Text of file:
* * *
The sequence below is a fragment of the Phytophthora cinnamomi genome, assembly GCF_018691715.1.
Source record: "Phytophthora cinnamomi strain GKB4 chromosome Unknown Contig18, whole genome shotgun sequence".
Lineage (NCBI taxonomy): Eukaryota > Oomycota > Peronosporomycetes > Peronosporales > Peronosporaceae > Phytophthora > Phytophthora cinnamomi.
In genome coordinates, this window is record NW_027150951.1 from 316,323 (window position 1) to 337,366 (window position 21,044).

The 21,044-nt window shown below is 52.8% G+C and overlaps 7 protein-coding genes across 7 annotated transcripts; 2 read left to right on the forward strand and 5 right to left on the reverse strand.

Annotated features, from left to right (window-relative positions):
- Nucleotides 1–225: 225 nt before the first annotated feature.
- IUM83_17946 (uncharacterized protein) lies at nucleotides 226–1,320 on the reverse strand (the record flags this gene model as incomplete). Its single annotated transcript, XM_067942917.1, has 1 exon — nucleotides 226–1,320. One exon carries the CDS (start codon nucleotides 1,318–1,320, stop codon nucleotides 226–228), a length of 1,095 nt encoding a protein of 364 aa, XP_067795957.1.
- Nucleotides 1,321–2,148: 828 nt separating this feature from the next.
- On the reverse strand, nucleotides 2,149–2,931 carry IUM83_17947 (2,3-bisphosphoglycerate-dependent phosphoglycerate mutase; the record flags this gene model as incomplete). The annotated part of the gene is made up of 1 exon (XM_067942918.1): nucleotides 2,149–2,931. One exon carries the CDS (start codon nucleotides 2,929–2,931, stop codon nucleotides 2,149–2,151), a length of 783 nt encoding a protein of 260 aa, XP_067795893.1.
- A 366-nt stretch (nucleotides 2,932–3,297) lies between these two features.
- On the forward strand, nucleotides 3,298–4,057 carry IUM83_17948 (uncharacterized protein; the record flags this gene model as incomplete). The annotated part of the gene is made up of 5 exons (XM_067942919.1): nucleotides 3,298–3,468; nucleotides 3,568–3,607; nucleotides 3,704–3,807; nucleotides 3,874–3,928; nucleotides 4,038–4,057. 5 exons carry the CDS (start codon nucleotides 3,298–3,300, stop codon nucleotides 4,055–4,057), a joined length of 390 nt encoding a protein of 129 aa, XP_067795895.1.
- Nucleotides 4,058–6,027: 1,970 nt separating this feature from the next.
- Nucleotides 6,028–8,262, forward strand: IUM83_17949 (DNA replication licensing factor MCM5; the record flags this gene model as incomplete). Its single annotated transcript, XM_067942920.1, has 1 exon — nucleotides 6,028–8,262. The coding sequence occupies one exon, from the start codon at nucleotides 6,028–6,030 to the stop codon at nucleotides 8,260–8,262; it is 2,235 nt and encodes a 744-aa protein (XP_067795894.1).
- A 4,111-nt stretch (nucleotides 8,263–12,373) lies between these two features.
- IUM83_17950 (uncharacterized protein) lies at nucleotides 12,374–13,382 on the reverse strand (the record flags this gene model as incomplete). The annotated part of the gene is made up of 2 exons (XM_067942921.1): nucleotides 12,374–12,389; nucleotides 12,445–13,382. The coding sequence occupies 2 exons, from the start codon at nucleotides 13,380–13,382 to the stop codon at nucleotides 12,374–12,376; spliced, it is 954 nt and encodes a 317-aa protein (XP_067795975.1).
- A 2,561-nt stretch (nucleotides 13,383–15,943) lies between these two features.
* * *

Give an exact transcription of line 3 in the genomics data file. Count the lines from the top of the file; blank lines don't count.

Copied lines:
Lineage (NCBI taxonomy): Eukaryota > Oomycota > Peronosporomycetes > Peronosporales > Peronosporaceae > Phytophthora > Phytophthora cinnamomi.